Disease smell in breath, body odour, and urine
When we get ill, it causes changes such as in the immune system, metabolism, and the biology of the skin, producing specific waste products. Some of them make our breath, sweat, or urine smell.
BREATH DIABETICS HAVE ACETONE IN THEIR BREATH
A person with untreated diabetes cannot break down carbohydrates, and as the body lacks nutrition, it starts to burn fat deposits, producing free fatty acids, which are converted into ketones in the liver. In the small air sacs of the lungs (alveoli), the substances are transferred to the breath, which smells like acetone. The smell could also be an indication of other diseases, by which the body gets too little nutrition.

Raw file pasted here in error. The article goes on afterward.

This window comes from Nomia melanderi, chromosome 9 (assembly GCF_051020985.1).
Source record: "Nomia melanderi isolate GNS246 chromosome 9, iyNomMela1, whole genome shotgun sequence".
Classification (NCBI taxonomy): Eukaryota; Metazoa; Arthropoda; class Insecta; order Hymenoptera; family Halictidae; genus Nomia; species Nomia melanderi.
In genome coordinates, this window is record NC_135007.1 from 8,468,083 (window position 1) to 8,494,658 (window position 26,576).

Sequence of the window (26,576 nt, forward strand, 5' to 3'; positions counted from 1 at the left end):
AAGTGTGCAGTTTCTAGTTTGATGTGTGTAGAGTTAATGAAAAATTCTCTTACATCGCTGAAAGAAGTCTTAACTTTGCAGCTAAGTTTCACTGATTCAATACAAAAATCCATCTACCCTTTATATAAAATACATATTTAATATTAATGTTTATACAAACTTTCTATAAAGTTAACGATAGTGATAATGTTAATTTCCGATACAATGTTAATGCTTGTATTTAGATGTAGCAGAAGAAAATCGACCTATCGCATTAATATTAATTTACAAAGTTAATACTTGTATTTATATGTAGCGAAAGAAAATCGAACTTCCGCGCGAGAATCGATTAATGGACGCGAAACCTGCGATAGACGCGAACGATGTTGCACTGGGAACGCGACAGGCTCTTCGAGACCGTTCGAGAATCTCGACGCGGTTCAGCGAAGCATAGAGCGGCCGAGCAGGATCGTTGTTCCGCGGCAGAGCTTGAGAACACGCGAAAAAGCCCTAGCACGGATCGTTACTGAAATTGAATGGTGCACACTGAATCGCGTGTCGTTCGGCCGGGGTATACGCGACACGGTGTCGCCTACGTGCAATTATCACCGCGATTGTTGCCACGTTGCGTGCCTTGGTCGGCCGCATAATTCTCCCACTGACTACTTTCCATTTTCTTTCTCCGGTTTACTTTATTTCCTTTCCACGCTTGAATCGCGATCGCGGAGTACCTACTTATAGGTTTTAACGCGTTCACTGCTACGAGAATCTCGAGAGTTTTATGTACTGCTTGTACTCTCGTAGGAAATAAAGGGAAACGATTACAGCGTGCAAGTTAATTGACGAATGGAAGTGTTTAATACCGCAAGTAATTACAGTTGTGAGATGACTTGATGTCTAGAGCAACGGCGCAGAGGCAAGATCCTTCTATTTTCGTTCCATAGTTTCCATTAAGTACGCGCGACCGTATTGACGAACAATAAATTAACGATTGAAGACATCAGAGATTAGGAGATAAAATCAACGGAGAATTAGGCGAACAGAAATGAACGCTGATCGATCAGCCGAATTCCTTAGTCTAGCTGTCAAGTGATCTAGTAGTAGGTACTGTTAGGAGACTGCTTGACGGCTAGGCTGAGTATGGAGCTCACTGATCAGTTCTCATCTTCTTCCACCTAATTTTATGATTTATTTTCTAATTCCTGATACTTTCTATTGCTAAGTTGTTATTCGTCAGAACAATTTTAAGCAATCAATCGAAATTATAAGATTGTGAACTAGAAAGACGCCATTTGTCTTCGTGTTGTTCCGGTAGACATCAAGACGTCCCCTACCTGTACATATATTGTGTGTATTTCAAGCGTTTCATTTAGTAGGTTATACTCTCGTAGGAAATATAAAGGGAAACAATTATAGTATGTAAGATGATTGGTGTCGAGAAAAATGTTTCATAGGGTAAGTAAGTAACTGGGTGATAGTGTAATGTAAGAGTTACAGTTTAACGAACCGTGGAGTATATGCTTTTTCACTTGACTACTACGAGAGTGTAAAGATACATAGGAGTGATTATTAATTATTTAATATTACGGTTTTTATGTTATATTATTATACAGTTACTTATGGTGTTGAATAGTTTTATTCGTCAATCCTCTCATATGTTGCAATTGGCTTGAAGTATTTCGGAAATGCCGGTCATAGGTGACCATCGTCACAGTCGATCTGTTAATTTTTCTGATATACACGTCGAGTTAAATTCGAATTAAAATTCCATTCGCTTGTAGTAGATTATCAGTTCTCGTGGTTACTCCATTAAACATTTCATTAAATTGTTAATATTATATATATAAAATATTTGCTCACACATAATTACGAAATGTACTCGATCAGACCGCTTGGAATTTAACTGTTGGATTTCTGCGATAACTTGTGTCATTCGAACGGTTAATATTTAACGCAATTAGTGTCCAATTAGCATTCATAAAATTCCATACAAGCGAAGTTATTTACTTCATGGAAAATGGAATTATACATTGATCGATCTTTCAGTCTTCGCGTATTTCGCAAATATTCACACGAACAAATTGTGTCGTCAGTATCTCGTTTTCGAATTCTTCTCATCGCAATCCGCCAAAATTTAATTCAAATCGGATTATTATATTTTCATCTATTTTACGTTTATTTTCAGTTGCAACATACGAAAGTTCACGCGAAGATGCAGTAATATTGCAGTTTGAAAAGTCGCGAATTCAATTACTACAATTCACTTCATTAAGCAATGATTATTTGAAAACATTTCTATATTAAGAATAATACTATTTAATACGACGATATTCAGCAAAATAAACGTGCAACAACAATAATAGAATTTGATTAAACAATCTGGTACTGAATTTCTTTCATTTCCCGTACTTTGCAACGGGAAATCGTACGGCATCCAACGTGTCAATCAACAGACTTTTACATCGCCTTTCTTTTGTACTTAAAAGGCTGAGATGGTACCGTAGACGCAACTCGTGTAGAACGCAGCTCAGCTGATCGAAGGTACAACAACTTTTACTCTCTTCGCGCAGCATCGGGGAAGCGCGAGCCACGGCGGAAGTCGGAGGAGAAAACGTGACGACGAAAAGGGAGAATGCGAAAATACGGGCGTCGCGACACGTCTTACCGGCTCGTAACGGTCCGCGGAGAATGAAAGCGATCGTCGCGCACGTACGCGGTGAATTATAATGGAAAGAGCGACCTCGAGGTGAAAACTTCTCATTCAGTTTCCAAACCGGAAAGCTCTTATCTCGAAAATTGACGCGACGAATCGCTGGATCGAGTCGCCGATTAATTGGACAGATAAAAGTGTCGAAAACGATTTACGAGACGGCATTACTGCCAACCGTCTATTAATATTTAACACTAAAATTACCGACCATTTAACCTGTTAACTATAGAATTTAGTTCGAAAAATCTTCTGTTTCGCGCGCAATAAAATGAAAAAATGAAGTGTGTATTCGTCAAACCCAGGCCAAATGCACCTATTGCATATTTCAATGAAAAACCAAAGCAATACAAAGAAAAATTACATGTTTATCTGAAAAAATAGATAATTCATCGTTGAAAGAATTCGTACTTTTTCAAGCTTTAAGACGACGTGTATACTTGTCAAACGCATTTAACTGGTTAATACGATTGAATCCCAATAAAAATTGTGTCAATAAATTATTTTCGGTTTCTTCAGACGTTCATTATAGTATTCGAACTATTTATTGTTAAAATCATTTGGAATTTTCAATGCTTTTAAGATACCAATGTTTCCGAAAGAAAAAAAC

SWEAT HYPERMETABOLISM CHANGES BODY ODOUR
When bacteria and microscopic fungi break down sweat and sebum on the skin, secreting waste products, and BO. People with hypermetabolism often sweat more, and allergies can make the skin’s sebaceous glands secrete more, so the microorganisms get more nutrition. When the immune system is impacted, the quantity of microorganisms on the skin could cause a more pungent body odour.
URINE CONCUSSION LEAVES EVIDENCE IN URINE
Concussion and infections change the make-up of the body’s breakdown products, probably due to the immune system or intestinal bacteria. In the kidneys, the blood vessels produce thousands of bundles (glomeruli), where the breakdown products are filtered into the urinary system, and concentrated on their way towards the urethra. In a urine sample, they can be smelled by an electronic nose.